Are you forgetting what you learned a few days ago or last week? How can you ensure that you are on a path to passing the FE Exam without forgetting the material?
Several weeks ago, I was asked this question by a fellow engineer/student preparing for his FE exam.
“How do I not forget what I learned and practiced from the previous section?” “What do you recommend I do to not forget important concepts and equations?”
This question caught me off guard and I honestly did not know how to answer it or what to recommend. So, I just vaguely said “Oh so you need to do a lot of practice questions, use the FE Exam Handbook, blah, blah blah.” Obviously, that did not help.
After briefly researching and thinking about this question, I came across something called the “forgetting curve (graph)”, shown below. I hope you love curves (graphs) as much as I do 😄.
The Forgetting Curve
Simply put, the forgetting curve says that we will always have an exponential decline in memory after learning something new. This means the information we learn is lost over time if there is no attempt to retain it. The graph also hypothesizes that we tend to decease our memory by 1/2 in a matter of days or weeks unless we make an effort to review the learned material.
So, for the FE exam, depending on the person, most of us will likely forget a lot of the newly acquired information if we do not make a conscious effort to review what we learned.
If we focus on the Civil FE exam, it covers an astounding total of 14 sections. Mind you, these are basically 14 different courses! How the heck are we supposed to retain all of that information without forgetting? Let’s reframe this question and ask:
“How can I structure my study time to consistently review the material in an efficient matter where I do not constantly waste my time going back to what I have already studied?”
Short answer: Never go too long without reviewing.
Let me proposed two techniques. Test these out and see what works best for you.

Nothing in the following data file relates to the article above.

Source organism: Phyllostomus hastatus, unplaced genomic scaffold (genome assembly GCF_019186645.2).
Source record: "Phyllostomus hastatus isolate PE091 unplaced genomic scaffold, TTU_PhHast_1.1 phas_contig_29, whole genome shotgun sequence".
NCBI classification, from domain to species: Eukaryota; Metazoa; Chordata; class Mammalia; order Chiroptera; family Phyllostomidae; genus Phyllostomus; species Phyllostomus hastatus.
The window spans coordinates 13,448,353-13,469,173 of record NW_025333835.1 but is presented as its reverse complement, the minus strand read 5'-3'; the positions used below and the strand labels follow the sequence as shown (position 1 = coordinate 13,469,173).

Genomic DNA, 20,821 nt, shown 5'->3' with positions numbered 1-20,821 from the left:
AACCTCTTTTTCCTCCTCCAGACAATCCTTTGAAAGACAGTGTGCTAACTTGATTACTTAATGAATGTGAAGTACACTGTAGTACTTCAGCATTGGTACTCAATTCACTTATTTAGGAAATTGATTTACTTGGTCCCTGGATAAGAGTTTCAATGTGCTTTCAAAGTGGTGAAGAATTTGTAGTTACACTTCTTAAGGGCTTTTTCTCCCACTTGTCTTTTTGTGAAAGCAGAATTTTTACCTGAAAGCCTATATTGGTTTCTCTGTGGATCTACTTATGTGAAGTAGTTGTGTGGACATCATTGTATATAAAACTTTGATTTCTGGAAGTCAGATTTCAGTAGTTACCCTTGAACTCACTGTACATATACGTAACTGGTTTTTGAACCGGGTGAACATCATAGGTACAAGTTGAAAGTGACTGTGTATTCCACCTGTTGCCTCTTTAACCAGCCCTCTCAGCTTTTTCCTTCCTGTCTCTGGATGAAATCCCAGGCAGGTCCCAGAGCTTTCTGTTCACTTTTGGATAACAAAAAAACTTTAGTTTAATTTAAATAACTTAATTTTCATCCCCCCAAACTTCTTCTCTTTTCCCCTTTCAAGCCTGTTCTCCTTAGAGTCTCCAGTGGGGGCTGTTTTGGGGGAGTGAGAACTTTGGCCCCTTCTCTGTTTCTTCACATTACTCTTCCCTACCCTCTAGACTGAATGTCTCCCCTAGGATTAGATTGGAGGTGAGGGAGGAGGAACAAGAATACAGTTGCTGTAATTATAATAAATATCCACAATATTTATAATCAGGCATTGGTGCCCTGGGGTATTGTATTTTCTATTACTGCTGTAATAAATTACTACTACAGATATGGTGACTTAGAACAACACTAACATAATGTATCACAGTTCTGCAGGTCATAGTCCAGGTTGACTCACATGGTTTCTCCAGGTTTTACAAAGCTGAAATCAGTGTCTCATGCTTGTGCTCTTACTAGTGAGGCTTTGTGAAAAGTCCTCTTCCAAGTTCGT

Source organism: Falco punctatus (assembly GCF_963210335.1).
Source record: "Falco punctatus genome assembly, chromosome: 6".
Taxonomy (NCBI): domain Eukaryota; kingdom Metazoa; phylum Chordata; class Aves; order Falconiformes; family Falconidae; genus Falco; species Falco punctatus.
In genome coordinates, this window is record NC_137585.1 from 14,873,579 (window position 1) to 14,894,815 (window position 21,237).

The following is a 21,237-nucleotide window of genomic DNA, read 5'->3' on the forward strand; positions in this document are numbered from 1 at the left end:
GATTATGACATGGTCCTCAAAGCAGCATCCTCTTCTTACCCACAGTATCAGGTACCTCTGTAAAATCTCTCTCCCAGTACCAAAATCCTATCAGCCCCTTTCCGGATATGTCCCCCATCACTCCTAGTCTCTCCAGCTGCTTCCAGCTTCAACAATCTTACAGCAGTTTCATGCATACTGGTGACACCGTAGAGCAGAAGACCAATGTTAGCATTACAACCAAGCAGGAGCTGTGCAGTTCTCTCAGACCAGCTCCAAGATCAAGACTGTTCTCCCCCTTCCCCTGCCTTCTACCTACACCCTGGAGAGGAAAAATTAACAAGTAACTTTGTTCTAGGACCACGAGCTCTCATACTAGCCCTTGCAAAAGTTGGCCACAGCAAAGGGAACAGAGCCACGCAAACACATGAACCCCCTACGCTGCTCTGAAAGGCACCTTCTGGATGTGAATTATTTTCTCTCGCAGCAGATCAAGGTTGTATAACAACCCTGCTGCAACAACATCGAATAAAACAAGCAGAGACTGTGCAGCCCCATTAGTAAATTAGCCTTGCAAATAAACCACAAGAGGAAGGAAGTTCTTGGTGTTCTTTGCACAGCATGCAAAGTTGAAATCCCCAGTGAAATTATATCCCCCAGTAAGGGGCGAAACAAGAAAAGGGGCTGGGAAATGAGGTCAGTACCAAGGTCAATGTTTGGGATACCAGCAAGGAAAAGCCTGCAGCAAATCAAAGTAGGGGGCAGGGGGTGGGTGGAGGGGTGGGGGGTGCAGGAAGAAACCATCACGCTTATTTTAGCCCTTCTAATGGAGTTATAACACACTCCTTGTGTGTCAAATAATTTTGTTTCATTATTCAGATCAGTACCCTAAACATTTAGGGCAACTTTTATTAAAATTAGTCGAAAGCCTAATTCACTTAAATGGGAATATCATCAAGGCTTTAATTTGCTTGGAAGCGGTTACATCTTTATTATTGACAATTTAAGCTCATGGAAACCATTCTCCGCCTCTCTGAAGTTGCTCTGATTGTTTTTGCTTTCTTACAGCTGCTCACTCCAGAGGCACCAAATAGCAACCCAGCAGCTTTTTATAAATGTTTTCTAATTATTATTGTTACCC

This technique is simple. One day, every single week, you are literally doing nothing new. No new FE exam sections, no new practice problems, no new facts, no new anything. Your only job for that day is to just repeat the information from the past week and to review your notes from earlier weeks.
Let us say you have a 2-hour time block:
- 1) 20 minutes review
- Quick breather
- Study new information
- 5 min break
- 2) 15-20 minutes personal equation sheet/note taking/active writing
1) 20 minutes review
For example, if you’re about to start the Mathematics and Statistics (B. Single-variable calculus – Integrals), spend the first 20 minutes reviewing what you learned from the previous study session (Ex: Derivatives). Review your personal notes, equation sheet, diagrams, etc. Do NOT just review the equations, the logic and concepts are the most important.
Tip: I also recommend to apply the same strategy transitioning from one subsection into another. For example, if you are about to start section C. Vector operations from scratch, spend 20-30 minutes reviewing your notes/concepts/calculation notes/equation sheets you developed from the previous section B. Single-variable calculus. Focus on the concepts and the logic!
2) 15-20 minutes personal equation sheet/note taking/active writing
Finish off your study session by spending the last 15-20 minutes by actively developing your own notes/equation sheet with plenty of diagrams, exam tips, unit conversions, definitions, etc., for that specific section.
Tip: The timing is not set in stone. It largely depends on the difficultly of the subject and on your overall understanding of the material. Always ask yourself: “I’m I understanding what I just reviewed and learned?”
With this method, you will ensure that you are never too far removed from the material for a long time. The combination reviewing and active writing for each study session will help flatten that forgetting curve and ensure we are storing information in our long-term memory.
I would love to know about your study strategy and techniques that you may be using right now to help you not forget what you learned. I hope you found this helpful as you are preparing for your exam. In the meantime, I wish you the best.